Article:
Utica College News

Nolan Cool '15 uncovers Mohawk Valley's forgotten entrepreneurs

Blending History and Hometown Pride

The Basics: Nolan Cool is both a history buff and lifelong resident of the Mohawk Valley (he grew up in Frankfort, N.Y.). So when it was time for the history major to choose a topic for his senior project, he was excited to stumble upon an area of Mohawk Valley history that other historians had largely ignored: The fur trade. During the 18th century, Cool explains, animal pelts, prized for both warmth and fashion, were big business (the traditional tri-corner hats we associate with that time period were made of beaver fur). But after the Revolutionary War, the industry was on the decline—for everyone but a handful of merchants in the Mohawk Valley. “They were smart businessmen who knew how to take advantage of their location,” says Cool. Geographically, he explains, Schenectady and other small cities along the Mohawk River were in the perfect position to act as a conduit between fur suppliers in Albany and the Great Lakes. In his research, Cool identifies the individual merchants who helped bring economic prosperity to the Mohawk Valley in a time when other regions were struggling.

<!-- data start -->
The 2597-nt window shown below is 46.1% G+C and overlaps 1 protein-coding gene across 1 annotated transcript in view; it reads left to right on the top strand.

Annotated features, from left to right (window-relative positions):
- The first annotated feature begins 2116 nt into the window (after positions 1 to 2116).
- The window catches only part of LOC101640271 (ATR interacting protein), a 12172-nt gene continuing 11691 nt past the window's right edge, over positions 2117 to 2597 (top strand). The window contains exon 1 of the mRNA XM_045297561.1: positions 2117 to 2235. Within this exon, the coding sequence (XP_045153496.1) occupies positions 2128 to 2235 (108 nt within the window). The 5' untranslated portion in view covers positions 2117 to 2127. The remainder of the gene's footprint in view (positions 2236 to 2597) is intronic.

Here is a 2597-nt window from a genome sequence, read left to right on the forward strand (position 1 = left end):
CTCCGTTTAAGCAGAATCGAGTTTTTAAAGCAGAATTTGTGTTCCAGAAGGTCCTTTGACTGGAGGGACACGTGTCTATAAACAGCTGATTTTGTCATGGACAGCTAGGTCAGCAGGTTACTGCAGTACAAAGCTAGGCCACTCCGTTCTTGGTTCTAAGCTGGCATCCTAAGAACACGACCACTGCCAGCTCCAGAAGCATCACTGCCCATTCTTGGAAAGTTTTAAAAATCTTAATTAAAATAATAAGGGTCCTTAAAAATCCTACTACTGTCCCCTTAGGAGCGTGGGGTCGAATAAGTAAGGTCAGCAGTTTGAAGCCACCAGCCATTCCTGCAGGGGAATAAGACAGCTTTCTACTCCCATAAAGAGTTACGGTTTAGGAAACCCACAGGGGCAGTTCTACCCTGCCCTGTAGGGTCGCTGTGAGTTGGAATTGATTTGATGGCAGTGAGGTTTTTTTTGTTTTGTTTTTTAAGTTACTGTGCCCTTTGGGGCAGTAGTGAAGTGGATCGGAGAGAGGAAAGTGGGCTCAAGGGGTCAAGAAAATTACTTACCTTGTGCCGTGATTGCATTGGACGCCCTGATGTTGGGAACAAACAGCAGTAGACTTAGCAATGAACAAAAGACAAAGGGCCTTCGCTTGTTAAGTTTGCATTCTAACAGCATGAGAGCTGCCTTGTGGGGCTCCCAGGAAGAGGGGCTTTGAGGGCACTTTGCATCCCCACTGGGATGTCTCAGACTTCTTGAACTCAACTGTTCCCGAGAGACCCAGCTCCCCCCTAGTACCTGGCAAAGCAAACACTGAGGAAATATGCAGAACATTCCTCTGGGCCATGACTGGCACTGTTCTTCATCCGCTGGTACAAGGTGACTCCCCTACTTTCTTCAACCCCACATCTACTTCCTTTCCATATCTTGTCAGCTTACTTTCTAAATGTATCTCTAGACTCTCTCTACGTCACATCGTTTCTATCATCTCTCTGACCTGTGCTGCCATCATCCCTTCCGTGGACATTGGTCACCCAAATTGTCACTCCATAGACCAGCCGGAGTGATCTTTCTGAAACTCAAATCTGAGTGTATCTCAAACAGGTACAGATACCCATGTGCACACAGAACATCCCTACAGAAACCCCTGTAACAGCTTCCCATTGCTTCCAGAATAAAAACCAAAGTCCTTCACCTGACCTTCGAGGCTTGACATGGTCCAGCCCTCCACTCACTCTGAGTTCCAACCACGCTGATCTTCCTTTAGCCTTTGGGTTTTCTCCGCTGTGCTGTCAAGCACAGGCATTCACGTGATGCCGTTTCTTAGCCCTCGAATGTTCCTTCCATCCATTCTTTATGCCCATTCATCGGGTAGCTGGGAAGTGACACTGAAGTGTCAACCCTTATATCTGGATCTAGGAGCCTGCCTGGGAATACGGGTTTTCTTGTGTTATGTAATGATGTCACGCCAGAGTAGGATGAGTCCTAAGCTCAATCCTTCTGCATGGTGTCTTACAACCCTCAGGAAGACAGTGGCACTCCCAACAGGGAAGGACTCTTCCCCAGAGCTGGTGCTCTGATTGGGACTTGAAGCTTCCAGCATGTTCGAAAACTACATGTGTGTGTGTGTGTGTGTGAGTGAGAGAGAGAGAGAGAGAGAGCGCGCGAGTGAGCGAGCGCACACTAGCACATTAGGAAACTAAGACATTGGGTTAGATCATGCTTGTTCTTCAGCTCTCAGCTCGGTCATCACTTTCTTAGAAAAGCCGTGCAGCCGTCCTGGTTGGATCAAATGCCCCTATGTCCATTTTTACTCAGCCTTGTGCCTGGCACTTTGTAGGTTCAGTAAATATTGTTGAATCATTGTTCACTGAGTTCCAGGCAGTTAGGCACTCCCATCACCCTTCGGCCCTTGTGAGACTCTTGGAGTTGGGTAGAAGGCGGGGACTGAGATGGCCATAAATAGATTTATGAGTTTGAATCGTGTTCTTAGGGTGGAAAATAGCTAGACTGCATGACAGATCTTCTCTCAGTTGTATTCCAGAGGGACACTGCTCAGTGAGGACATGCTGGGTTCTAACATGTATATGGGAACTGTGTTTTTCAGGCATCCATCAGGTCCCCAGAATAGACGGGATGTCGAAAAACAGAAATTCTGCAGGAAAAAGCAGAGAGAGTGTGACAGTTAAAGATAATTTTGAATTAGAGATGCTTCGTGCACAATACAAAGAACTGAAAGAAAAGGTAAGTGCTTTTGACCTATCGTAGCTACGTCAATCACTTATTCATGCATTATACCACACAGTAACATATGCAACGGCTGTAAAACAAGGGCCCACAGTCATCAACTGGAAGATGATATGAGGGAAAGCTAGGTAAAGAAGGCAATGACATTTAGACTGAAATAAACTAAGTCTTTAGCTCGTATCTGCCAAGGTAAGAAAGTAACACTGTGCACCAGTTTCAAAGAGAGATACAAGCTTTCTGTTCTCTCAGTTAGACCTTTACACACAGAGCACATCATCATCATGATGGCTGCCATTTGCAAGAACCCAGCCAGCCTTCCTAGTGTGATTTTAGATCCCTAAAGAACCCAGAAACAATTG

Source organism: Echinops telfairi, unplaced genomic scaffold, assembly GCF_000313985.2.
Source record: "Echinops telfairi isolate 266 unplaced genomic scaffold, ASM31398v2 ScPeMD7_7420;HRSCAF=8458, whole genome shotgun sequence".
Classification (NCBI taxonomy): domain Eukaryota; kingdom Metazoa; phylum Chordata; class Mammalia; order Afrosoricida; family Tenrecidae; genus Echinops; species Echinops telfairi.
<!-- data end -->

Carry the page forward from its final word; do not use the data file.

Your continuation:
Next Steps: Since completing his thesis last spring, Cool has presented his research at Student Research Day in April, and again in June at the New York State Historical Association Conference at Niagara University. He’s also got several speaking engagements lined up for the fall at different historical sites around Central New York.

Why it matters: Cool’s research, he says, is a matter of giving credit where credit is due. “These entrepreneurs really kick-started commercial expansion in the area, and most people don’t know who they are.” But beyond that, sharing his research is one step closer to his ultimate career goal: Cool plans to earn his Ph.D. and become a public historian. “A lot of history majors go on to work in academia,” he says. “But I want to be out there in the community, showing people that history doesn’t have to be boring.”

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